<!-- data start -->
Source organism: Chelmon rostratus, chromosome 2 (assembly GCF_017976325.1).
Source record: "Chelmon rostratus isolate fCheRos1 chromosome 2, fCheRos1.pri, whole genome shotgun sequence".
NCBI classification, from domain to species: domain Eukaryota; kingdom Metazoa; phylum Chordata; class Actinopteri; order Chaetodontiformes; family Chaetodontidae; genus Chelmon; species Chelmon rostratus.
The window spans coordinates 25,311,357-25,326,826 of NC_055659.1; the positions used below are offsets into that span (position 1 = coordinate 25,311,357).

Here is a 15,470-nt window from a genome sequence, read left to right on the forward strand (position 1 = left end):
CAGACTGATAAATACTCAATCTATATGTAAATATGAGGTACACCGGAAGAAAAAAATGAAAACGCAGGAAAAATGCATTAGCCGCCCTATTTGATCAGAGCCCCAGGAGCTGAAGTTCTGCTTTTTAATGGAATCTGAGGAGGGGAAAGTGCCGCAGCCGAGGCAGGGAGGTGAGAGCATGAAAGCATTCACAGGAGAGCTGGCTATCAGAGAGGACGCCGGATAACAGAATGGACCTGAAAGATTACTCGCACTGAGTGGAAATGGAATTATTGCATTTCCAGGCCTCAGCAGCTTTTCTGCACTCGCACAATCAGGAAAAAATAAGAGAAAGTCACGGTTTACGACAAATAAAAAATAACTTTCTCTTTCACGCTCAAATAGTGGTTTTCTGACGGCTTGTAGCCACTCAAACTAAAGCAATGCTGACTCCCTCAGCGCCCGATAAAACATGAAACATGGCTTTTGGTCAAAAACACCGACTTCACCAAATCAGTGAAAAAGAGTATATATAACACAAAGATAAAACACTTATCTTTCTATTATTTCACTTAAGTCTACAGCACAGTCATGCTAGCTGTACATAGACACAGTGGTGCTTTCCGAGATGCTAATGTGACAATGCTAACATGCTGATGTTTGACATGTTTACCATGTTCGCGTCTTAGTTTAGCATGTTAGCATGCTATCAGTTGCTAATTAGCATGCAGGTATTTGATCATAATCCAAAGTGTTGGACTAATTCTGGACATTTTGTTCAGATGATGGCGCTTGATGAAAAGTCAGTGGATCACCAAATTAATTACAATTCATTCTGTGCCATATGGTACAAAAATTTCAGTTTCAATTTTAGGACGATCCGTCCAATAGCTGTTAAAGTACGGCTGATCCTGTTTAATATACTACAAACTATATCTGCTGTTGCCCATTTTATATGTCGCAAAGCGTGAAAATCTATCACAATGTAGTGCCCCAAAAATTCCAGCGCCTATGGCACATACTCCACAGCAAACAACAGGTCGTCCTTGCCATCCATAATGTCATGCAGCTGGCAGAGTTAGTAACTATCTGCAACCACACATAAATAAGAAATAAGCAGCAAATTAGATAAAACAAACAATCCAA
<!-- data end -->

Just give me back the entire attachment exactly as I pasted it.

Source organism: Chelmon rostratus, chromosome 2 (assembly GCF_017976325.1).
Source record: "Chelmon rostratus isolate fCheRos1 chromosome 2, fCheRos1.pri, whole genome shotgun sequence".
NCBI classification, from domain to species: domain Eukaryota; kingdom Metazoa; phylum Chordata; class Actinopteri; order Chaetodontiformes; family Chaetodontidae; genus Chelmon; species Chelmon rostratus.
The window spans coordinates 25,311,357-25,326,826 of NC_055659.1; the positions used below are offsets into that span (position 1 = coordinate 25,311,357).

Here is a 15,470-nt window from a genome sequence, read left to right on the forward strand (position 1 = left end):
CAGACTGATAAATACTCAATCTATATGTAAATATGAGGTACACCGGAAGAAAAAAATGAAAACGCAGGAAAAATGCATTAGCCGCCCTATTTGATCAGAGCCCCAGGAGCTGAAGTTCTGCTTTTTAATGGAATCTGAGGAGGGGAAAGTGCCGCAGCCGAGGCAGGGAGGTGAGAGCATGAAAGCATTCACAGGAGAGCTGGCTATCAGAGAGGACGCCGGATAACAGAATGGACCTGAAAGATTACTCGCACTGAGTGGAAATGGAATTATTGCATTTCCAGGCCTCAGCAGCTTTTCTGCACTCGCACAATCAGGAAAAAATAAGAGAAAGTCACGGTTTACGACAAATAAAAAATAACTTTCTCTTTCACGCTCAAATAGTGGTTTTCTGACGGCTTGTAGCCACTCAAACTAAAGCAATGCTGACTCCCTCAGCGCCCGATAAAACATGAAACATGGCTTTTGGTCAAAAACACCGACTTCACCAAATCAGTGAAAAAGAGTATATATAACACAAAGATAAAACACTTATCTTTCTATTATTTCACTTAAGTCTACAGCACAGTCATGCTAGCTGTACATAGACACAGTGGTGCTTTCCGAGATGCTAATGTGACAATGCTAACATGCTGATGTTTGACATGTTTACCATGTTCGCGTCTTAGTTTAGCATGTTAGCATGCTATCAGTTGCTAATTAGCATGCAGGTATTTGATCATAATCCAAAGTGTTGGACTAATTCTGGACATTTTGTTCAGATGATGGCGCTTGATGAAAAGTCAGTGGATCACCAAATTAATTACAATTCATTCTGTGCCATATGGTACAAAAATTTCAGTTTCAATTTTAGGACGATCCGTCCAATAGCTGTTAAAGTACGGCTGATCCTGTTTAATATACTACAAACTATATCTGCTGTTGCCCATTTTATATGTCGCAAAGCGTGAAAATCTATCACAATGTAGTGCCCCAAAAATTCCAGCGCCTATGGCACATACTCCACAGCAAACAACAGGTCGTCCTTGCCATCCATAATGTCATGCAGCTGGCAGAGTTAGTAACTATCTGCAACCACACATAAATAAGAAATAAGCAGCAAATTAGATAAAACAAACAATCCAA